Are you authorized?—A Poem—Wednesday, November 22nd, 2023

I was driving from Texas to San Diego after a blowout near Sonora when the basics of this poem began to bubble up from the tar beneath my wheels.

Are you authorized?

    • Drive not into smoke
    • Nor brave standing water in the road.
    • When lightning flashes, seek not a shading tree,
    • Nor stand amidst the wide and waving plain.
    • Hitchhikers may be dangerous
    • There is no tolerance for speed.
    • The bridge across the gaping earth
    • Ices before the road.
    • That which pursues you
    • May be closer than it appears.

As you read this I’m probably on the road again, so this is my gift to you as you also travel to family and friends this Thanksgiving holiday—or as you reminisce about Thanksgivings past.

The title comes from a story told by a police chief while I was researching The Dream of Poor Bazin. I was in a small town in Louisiana, and trying to find a nearby ghost town. It was a real ghost town, in that it had been overgrown so much it was invisible, and this was before ubiquitous GPS mapping. I did have a map, but all of the roads supposedly leading into the ghost town were labeled “unnamed road”… and unless I was in the wrong place, they were also overgrown to the point of invisibility.

So I went into the nearest non-ghost town thinking I might find a local history section in the library. The library turned out to be closed, but the library was in the same building as the post office, so I thought I’d ask whoever was working there when the library would open.

The post office, while open, was unattended. However, the town hall was also in the same building, so I walked over and asked the ladies at the front desk if they knew anything about that ghost town, or where I might find more about it.

“Oh, you need to talk to our police chief!”

And the chief of police came out from a back room—the police department was apparently also in this same very small building—heard what I was interested in, and immediately dropped everything to give a tour of the ghost town. He was a local history buff, and even loaned me a relatively rare book about the Nightriders.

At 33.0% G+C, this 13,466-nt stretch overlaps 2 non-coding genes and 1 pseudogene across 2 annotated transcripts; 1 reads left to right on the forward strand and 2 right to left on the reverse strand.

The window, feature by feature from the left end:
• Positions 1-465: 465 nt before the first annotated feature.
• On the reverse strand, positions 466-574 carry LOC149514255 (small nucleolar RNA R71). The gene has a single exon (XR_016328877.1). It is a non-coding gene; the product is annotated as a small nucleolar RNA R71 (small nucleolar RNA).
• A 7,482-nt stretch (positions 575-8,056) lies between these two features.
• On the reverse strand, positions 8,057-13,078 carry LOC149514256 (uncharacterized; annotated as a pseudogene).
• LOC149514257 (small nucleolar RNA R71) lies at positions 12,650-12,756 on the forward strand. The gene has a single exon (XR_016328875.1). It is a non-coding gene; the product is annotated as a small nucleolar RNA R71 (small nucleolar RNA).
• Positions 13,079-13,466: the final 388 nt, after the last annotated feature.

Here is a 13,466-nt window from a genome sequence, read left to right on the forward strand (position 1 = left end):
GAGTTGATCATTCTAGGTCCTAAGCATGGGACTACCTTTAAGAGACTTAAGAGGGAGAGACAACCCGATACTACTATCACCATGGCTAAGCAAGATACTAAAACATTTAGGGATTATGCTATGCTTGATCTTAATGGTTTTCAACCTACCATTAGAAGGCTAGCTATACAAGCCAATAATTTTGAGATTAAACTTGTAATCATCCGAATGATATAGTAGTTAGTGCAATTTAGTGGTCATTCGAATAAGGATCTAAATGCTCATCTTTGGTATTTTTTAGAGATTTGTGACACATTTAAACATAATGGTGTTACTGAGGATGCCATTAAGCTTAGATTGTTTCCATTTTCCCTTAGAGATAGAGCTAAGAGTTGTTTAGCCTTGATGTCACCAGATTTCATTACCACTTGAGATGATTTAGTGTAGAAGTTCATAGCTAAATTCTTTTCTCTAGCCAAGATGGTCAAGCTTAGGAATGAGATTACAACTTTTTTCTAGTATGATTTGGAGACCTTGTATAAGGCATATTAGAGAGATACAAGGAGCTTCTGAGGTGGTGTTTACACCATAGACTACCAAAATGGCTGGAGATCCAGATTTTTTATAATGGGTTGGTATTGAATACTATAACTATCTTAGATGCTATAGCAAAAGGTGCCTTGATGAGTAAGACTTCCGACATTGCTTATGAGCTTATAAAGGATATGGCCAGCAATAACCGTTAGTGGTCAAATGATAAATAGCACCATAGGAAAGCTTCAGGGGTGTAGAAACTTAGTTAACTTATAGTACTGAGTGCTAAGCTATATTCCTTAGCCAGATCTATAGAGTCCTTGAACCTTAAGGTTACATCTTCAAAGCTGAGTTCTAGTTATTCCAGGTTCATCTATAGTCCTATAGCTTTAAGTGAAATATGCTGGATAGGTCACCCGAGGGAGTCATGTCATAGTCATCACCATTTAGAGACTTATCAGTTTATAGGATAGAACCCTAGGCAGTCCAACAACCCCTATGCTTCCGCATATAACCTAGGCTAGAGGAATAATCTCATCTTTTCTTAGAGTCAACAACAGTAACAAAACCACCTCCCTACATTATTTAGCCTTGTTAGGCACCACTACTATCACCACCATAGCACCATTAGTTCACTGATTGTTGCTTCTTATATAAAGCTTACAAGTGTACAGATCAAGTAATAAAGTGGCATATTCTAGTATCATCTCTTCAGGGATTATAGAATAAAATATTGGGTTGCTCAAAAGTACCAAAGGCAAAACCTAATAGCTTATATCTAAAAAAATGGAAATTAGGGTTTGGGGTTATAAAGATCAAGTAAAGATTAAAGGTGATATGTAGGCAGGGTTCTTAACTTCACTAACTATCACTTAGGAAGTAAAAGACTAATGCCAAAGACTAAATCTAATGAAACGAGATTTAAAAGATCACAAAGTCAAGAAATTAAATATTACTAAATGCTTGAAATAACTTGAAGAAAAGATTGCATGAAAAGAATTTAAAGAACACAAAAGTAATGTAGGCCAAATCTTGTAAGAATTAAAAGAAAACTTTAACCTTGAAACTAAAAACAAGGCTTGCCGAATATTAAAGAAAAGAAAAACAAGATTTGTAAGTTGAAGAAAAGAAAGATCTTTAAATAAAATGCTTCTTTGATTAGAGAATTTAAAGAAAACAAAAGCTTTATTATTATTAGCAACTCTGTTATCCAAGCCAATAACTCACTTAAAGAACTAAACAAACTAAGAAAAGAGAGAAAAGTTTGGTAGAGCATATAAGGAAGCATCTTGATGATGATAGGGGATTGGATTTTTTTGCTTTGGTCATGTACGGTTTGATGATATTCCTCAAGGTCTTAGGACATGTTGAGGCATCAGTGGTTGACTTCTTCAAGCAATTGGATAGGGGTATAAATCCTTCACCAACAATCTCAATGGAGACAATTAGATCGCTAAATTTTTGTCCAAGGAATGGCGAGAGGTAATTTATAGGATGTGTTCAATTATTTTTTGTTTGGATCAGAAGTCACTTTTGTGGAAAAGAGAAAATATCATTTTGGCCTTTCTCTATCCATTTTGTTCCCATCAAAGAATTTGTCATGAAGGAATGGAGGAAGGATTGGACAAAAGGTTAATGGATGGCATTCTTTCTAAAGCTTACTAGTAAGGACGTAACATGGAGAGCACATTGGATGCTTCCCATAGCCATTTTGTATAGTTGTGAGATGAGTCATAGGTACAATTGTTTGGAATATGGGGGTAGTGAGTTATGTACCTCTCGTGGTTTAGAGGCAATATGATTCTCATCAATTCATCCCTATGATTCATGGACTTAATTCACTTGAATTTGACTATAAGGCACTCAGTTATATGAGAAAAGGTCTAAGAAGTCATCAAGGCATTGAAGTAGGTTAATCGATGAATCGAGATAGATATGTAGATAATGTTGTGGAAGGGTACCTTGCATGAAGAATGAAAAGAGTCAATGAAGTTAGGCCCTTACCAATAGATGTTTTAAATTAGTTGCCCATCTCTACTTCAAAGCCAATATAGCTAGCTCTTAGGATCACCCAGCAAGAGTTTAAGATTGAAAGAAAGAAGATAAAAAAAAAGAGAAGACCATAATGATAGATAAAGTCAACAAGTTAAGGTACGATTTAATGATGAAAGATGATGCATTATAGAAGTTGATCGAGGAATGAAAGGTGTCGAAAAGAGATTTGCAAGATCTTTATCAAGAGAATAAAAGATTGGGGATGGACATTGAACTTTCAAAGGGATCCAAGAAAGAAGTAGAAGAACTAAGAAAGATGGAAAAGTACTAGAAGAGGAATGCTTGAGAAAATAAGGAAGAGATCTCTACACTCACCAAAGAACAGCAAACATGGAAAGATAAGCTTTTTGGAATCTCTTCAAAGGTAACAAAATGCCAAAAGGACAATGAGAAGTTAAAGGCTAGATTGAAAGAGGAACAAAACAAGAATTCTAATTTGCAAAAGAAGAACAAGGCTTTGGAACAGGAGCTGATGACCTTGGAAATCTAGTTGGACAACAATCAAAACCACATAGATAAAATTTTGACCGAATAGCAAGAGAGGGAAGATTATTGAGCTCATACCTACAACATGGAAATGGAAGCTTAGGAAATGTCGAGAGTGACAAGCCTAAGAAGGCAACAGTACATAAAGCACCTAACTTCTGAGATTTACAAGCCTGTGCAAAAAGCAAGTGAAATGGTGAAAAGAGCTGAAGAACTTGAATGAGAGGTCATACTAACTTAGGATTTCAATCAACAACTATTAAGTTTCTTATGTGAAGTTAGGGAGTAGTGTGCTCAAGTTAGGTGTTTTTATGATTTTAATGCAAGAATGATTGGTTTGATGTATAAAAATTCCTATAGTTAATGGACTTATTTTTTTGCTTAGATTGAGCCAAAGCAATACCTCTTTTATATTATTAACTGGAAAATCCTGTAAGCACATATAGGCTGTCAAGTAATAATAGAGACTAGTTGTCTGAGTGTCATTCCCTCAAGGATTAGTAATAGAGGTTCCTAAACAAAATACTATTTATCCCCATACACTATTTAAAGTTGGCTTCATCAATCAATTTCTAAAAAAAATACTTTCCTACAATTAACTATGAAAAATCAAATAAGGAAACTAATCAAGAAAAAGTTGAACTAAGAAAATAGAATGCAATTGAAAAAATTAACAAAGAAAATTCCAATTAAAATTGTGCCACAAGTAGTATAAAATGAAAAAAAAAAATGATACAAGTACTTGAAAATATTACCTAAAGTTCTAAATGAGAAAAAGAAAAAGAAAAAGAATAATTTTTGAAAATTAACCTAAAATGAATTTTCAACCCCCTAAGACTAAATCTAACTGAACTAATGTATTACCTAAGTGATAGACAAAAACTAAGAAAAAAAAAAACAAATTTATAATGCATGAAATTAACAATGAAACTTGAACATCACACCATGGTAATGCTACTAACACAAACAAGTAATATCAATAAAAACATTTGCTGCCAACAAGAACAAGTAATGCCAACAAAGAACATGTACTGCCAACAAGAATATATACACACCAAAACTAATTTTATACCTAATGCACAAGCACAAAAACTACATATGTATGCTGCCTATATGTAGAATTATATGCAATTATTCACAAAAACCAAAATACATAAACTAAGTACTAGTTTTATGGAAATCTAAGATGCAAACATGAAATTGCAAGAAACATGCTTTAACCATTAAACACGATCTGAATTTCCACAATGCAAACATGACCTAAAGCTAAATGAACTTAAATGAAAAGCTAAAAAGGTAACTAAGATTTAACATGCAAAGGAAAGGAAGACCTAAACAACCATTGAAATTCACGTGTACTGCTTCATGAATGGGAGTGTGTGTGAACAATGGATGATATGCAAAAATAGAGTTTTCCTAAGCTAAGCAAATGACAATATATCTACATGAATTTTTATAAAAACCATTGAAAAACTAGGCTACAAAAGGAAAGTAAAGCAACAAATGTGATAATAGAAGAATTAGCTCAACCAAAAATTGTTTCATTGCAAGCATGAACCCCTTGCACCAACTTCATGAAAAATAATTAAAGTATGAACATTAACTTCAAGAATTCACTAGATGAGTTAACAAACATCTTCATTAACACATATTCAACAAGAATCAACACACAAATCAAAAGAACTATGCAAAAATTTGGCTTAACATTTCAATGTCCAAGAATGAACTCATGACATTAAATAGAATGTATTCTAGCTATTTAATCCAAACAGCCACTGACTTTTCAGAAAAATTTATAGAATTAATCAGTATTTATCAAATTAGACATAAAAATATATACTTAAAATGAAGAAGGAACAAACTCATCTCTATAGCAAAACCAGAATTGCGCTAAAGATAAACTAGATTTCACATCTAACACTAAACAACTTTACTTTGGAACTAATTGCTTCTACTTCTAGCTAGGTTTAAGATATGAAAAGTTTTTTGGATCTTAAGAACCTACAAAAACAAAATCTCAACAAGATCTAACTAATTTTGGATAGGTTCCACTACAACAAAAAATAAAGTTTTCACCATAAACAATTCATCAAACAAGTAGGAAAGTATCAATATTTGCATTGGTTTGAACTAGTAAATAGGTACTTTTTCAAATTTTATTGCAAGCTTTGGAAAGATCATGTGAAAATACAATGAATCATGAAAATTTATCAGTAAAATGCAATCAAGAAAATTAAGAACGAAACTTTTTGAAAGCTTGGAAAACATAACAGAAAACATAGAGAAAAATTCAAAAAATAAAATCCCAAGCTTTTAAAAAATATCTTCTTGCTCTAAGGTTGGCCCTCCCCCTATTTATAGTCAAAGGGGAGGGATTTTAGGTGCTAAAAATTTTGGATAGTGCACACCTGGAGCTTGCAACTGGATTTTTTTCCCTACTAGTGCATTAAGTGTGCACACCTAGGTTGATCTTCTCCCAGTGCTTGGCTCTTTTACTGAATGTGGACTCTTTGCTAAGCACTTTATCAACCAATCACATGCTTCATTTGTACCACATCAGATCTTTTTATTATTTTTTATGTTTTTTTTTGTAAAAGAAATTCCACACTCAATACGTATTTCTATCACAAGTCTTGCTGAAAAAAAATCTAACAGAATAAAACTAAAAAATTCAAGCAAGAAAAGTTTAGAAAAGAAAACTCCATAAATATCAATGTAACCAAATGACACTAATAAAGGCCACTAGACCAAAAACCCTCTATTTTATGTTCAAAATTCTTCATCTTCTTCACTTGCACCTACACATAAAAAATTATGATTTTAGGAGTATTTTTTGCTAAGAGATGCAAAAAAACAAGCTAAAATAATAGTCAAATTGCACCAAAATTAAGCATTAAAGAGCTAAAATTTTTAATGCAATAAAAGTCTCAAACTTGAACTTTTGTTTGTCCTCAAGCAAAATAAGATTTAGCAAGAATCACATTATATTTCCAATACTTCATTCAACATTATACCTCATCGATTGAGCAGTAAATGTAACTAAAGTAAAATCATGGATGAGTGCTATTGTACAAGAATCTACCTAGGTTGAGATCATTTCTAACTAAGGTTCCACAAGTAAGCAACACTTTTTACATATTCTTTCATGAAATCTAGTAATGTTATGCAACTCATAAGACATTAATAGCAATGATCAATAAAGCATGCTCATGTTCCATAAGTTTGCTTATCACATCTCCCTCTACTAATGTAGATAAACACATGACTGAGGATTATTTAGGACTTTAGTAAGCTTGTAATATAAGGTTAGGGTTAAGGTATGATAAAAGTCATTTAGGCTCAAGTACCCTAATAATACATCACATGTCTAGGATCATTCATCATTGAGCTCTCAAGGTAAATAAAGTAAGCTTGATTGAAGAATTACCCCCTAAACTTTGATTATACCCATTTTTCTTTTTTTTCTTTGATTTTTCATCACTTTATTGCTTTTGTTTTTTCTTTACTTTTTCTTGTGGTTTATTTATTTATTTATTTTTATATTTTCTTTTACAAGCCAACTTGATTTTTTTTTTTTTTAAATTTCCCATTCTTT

My Year in Books: 2022—Wednesday, January 11th, 2023

Not including the cookbooks (I’ll have more about 2022 in Food in a later post), my year in books began with Hoplites: The Classical Greek Battle Experience, a fascinating collection of essays about the dawn of civilized war, and ended with Mack Reynolds’s Code Duello, a very strange letdown about frivolous fighting on far planets. In fact, two books I read in December were letdowns. I see Mack Reynolds all over in the old paperbacks section of used bookstores, and somehow confused him with a writer of a spy or thriller series of some kind. No idea who, now.

The other disappointing December book was a Dorothy Parker collection; I’d never read her before, and of course you keep hearing about her as a very witty writer. I found her mostly repetitive and condescending.

Tastes vary.

My penultimate book was a re-read: the Alan Moore and Dave Gibbons comic book, Watchmen. I’ve been rereading a handful of Alan Moore’s best works lately. Both Promethea and V for Vendetta. They’re connected by Moore’s fascination with superhumans taking it upon themselves to save humanity from themselves, whether humanity wants it or not.

Sadly, minus the superhuman part that’s always an important topic. Which makes me glad to see that Watchmen is also the most-shelved book I read this year.